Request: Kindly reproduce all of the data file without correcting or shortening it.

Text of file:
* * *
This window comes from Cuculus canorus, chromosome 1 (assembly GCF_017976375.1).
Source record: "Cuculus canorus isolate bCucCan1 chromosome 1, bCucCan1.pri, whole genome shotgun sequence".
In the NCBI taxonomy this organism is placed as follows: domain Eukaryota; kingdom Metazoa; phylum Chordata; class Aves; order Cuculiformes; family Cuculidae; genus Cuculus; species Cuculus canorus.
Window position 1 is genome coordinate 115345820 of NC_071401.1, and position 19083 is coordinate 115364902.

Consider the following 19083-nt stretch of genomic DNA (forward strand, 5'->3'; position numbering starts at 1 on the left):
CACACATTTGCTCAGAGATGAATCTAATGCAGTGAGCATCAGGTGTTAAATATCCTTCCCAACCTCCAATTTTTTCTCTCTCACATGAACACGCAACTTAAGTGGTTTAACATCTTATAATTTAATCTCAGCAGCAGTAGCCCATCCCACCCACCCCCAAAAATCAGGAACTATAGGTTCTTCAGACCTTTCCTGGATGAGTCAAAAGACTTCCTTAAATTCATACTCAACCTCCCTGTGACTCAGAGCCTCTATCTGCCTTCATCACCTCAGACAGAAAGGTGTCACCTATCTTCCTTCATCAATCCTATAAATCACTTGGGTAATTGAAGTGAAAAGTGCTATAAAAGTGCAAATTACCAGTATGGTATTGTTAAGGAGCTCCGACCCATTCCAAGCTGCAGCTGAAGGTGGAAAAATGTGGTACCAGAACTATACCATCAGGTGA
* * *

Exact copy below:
This window comes from Cuculus canorus, chromosome 1 (assembly GCF_017976375.1).
Source record: "Cuculus canorus isolate bCucCan1 chromosome 1, bCucCan1.pri, whole genome shotgun sequence".
In the NCBI taxonomy this organism is placed as follows: domain Eukaryota; kingdom Metazoa; phylum Chordata; class Aves; order Cuculiformes; family Cuculidae; genus Cuculus; species Cuculus canorus.
Window position 1 is genome coordinate 115345820 of NC_071401.1, and position 19083 is coordinate 115364902.

Consider the following 19083-nt stretch of genomic DNA (forward strand, 5'->3'; position numbering starts at 1 on the left):
CACACATTTGCTCAGAGATGAATCTAATGCAGTGAGCATCAGGTGTTAAATATCCTTCCCAACCTCCAATTTTTTCTCTCTCACATGAACACGCAACTTAAGTGGTTTAACATCTTATAATTTAATCTCAGCAGCAGTAGCCCATCCCACCCACCCCCAAAAATCAGGAACTATAGGTTCTTCAGACCTTTCCTGGATGAGTCAAAAGACTTCCTTAAATTCATACTCAACCTCCCTGTGACTCAGAGCCTCTATCTGCCTTCATCACCTCAGACAGAAAGGTGTCACCTATCTTCCTTCATCAATCCTATAAATCACTTGGGTAATTGAAGTGAAAAGTGCTATAAAAGTGCAAATTACCAGTATGGTATTGTTAAGGAGCTCCGACCCATTCCAAGCTGCAGCTGAAGGTGGAAAAATGTGGTACCAGAACTATACCATCAGGTGA